When asked what level Enron stock would have to fall to trigger possible bankruptcy, he noted that Enron has “long since gone through those triggers” in the stock market when its stock fell below the $28-$35 range. Once it fell below that range, he said it constituted one part of a default on various securities. When the company’s credit ratings go down to junk status — which they are “one more notch” away from — banks will start calling in their loans.

He also noted that the stock market is telling a different story than the comments made by Watson and Enron officials Wednesday. The market is convinced the merger deal is “definitely going into the toilet,” he said. This, he noted, “may turn out to be one of the biggest head fakes [sports term] in modern time.”

In Enron’s announcement Wednesday, CFO Jeffrey McMahon said, “We have been in continuous contact with our banks and believe we can identify a mutually beneficial restructuring to enhance our cash position, strengthen our balance sheet and address upcoming maturities. For example, we have been informed by the lead bank on the facility that the maturity on our $690 million note payable obligation, disclosed on Nov. 19 in a Form 10-Q filed with the Securities and Exchange Commission, will be extended to mid-December, providing the time necessary to restructure the facility. We expect that extension to be formalized shortly.”

“We believe the interests of Chase and Enron’s other primary lenders are aligned in this restructuring effort,” said James B. Lee, vice chairman of JP Morgan Chase & Co. “We will work with Enron and its other primary lenders to develop a plan to strengthen Enron’s financial position up to and through its merger with Dynegy.”

Enron also said it has closed on the remaining $450 million of a previously announced $1 billion in secured credit lines from JP Morgan and Salomon Smith Barney. The $450 million credit facility is secured by the assets of Enron’s Northern Natural Gas Company. A $550 million credit facility, secured by the assets of Enron’s Transwestern Pipeline Company, closed on Nov. 16. Proceeds are being used to supplement short-term liquidity and to refinance maturing obligations.

Houston-based Reliant Energy believes “Enron’s credit situation has not substantially changed. We continue to trade with them on a daily basis,” spokesman Richard Wheatley told NGI Wednesday. “Our net exposure is not significant and we’re being careful. We’re not going to increase it, but, we’re comfortable.”

Wheatley said that a lot of the reaction was in the equity market and not in the energy commodities market, which is continuing to trade as normal, given it’s the day before a long holiday.

Meanwhile, Goldman Sachs dropped it rating on both Enron and Dynegy Wednesday, moving both off its “recommended” list to “market perform” because of its looming debt obligations. Although Enron was successful in extending one of its debt obligations until December it has other debt repayment problems looming as well, according to the SEC filing. With another drop in its debt rating, which would put it below investment grade, the company would be required to repay another $3.9 billion in debt for two affiliated companies. With another credit rating drop, the Osprey Trust debt, amounting to $2.4 billion, and a Marlin Water Trust debt, totaling $915 million, also would have to be repaid, Enron said in the 10-Q. Both the Marlin Water Trust and the Osprey Trust are said to be part of the SEC’s investigation of Enron’s related-party transactions that led to the loss in investor confidence in mid-October.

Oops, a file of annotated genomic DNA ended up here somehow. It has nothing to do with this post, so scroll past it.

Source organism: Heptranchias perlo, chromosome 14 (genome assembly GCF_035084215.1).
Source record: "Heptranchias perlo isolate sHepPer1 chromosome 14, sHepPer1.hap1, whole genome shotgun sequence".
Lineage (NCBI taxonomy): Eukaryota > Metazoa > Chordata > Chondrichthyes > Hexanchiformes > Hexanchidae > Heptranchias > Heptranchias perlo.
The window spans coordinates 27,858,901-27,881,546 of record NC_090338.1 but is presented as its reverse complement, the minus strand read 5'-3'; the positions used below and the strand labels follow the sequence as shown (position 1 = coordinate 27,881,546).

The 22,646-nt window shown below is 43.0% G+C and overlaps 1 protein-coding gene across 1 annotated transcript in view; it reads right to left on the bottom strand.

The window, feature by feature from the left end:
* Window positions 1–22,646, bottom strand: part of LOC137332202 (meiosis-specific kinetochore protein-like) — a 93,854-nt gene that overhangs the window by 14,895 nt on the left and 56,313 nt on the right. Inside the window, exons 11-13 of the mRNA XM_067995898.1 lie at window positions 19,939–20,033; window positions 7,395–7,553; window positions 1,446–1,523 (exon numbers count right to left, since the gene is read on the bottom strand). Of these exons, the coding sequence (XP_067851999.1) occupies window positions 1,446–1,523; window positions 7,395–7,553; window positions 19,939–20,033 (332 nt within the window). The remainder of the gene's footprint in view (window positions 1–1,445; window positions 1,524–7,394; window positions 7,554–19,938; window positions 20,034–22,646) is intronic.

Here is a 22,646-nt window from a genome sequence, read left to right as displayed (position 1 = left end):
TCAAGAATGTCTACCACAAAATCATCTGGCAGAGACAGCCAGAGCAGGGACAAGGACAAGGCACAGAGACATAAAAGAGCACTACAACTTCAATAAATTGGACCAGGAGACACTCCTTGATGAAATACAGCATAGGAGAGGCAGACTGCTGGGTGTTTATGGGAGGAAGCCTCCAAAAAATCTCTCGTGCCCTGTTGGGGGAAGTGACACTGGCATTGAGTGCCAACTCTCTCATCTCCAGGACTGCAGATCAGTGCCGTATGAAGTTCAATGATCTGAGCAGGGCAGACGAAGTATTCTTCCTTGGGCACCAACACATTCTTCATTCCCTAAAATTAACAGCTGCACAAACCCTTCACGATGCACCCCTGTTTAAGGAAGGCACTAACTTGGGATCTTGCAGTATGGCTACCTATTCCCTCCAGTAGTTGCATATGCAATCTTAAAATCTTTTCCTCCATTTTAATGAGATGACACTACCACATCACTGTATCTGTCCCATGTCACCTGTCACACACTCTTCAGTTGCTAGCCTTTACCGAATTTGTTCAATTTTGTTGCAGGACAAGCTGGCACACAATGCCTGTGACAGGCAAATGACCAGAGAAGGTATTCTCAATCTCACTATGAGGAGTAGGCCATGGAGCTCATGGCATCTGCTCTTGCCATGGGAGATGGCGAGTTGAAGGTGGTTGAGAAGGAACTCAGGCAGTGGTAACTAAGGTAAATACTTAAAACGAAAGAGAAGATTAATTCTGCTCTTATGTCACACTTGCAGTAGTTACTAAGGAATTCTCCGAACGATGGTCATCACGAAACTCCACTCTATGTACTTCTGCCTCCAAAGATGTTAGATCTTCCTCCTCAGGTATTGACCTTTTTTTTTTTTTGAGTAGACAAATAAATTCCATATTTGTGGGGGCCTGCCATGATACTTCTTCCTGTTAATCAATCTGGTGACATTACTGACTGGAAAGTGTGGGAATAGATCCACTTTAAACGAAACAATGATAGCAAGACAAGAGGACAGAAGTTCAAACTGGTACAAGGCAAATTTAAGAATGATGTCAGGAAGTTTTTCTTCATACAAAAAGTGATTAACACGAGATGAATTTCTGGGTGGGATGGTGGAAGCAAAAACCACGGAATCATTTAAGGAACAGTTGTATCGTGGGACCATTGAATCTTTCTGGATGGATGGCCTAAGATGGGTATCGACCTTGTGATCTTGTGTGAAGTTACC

Goldman Sachs analyst David Fleischer said an even greater issue than Enron’s ability to meet its debt obligations, however, “may be the lack of confidence that customers now appear to have in Enron as a counterparty and their increased requirement for collateral before engaging in transactions.”

Dingell Wants Closer Look at Arthur Andersen

Michigan Rep. John Dingell (D), ranking member of the House Committee on Energy and Commerce, last week called for an investigation of Enron’s accounting firm Arthur Andersen LLP, regarding the audits it performed at Enron as well as Waste Management Inc. Dingell sent a letter last Monday to the Public Oversight Board.

In the letter, Dingell asked for “an oversight review or special investigation” of the Chicago-based Big Five accountant. He also asked the board to look into peer reviews of the accounting firm in recent years by other accountants, including Deloitte & Touche, and asked about the triennial peer review process that has been in place since 1978.

“The best accounting standards in the world are meaningless if the accounting and audit processes are so inept or corrupt that they produce unreliable numbers and untruthful reporting,” according to the letter from Dingell, noting that his request included an “investigation or review” of “adequate, transparent and public disclosure of all significant issues identified.”

Andersen was auditor to Enron, which now is facing a probe by the SEC of its related-party transactions, which in turn sent the company’s stock price plummeting and led to its announced merger with rival Dynegy Dingell’s criticism is not the first for Anderson, as critics have charged that the accountant should have done more as Enron’s auditor to draw investors’ attention to Enron’s unusual finances. A lawsuit filed in Oregon against Enron and its board alleges Andersen’s judgment was questionable because of the high consulting fees that it received from Enron, while it was also paid as auditor. Enron shareholders have lost about $19 billion over the last month as the company’s stock price went into a downward spiral.

Enron named Deloitte & Touche as part of its special committee to investigate the company’s transactions after the SEC launched its probe in October. However, Dingell wrote in his letter that Deloitte is conducting a triennial peer review of Andersen, under a system to ensure quality accounting. The Public Oversight Board supervises the peer review process. Dingell said the review by Deloitte of Andersen raises questions about a conflict of interest.

“Given the appearance of conflicts of interest, the public record to date regarding allegations of professional malpractice or worse by Andersen in both the Waste Management fraud and the evolving Enron Corp. accounting debacle, as well as the considerable damage to investors, there appears to be little reason for the public to have faith in Andersen or the peer review process,” wrote Dingell. Andersen was fined $7 million in June by the SEC to settle charges that it filed false and misleading audit reports of Waste Management. Andersen did not admit or deny the charges.